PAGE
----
“It’s a new soundtrack I could dance to this beat, beat forevermore,” Taylor Swift dreamily belts on “Welcome to New York,” the opening track of her fifth album “1989.” For Swift, these past two years are all about new—new haircut, New York and (most notably) a new genre. In late August, Swift announced to a group of fans gathered at the Empire State building that her next album would be a departure from her country roots and a step into the pop stratosphere. Inspired by the pop music of the ’80s, the album—released Monday—gets its namesake from Swift’s birth year.
In much the same way that Swift’s music never quite fit the stereotypical country mold, “1989” sounds almost nothing like the hits currently dominating pop radio. The ’80s influences are strong and, at times, undeniably evocative of something you might hear in a John Hughes movie. Swift has traded in her tear-stained guitar in favor of heavy synthesizers and drumbeats on this record, and as a whole, “1989” is undoubtedly her most sonically cohesive record to date. While Swift’s previous two albums “Speak Now” and “Red” straddled the line between country and pop, “1989” confidently asserts Swift’s place in pop music.
“1989” showcases Swift’s vocal prowess in ways her previous albums haven’t. Songs like “I Know Places” and “Wildest Dreams” demonstrate both Swift’s vocal restraint and sheer power as she seamlessly navigates complex melodies. While “Fearless,” “Speak Now” and “Red” were driven by Swift’s conversational, storytelling lyrics, “1989” is a mesmerizing display of Swift’s vocal capabilities.
The writing is decidedly less confessional than previous albums with Swift singing about her relationships in more general terms, but the themes of love, loss and personal growth are the same. “1989” cheekily reveals a new self-awareness from Swift about her public perception as demonstrated when she sings, “Saw you there and I thought, ‘Oh my god. Look at that face. You look like my next mistake. Love’s a game. Want to play?’” on the track “Blank Space.” As with her previous albums, Swift’s lyrics include strong imagery and innovative metaphors whether it is conjuring the mental image of Band-Aids over bullet holes in “Bad Blood” or equating hiding a relationship to being hunted in “I Know Places.”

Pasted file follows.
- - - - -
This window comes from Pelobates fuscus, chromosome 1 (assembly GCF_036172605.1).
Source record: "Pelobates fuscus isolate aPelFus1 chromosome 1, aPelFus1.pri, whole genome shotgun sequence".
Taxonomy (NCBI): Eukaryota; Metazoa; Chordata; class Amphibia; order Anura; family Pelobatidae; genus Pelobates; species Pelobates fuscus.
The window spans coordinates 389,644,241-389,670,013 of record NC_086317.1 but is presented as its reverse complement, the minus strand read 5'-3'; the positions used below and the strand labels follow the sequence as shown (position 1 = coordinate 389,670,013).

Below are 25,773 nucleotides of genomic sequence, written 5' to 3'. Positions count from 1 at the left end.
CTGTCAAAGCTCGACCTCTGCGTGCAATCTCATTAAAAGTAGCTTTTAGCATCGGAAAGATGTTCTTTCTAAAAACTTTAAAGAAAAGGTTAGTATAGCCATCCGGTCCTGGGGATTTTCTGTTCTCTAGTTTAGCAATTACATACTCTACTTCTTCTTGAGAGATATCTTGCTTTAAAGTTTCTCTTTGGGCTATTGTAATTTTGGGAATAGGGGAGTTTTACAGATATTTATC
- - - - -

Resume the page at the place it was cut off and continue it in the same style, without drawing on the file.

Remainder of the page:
As Kelly Clarkson said while covering Swift’s hit “Shake it Off” at a concert in Buffalo this past Saturday, “Seriously, everybody gives Taylor such a hard time, but I can tell you, she can write a hook.” Swift’s fifth album is alluring and captivating songwriting at its finest. I dare you not to get “Out of the Woods” or “Blank Space” stuck in your head after a listen. While “1989” may not have knocked “Fearless” out of first place in my personal Taylor Swift album hierarchy, “1989” is a damn close second and most definitely my favorite album of the moment.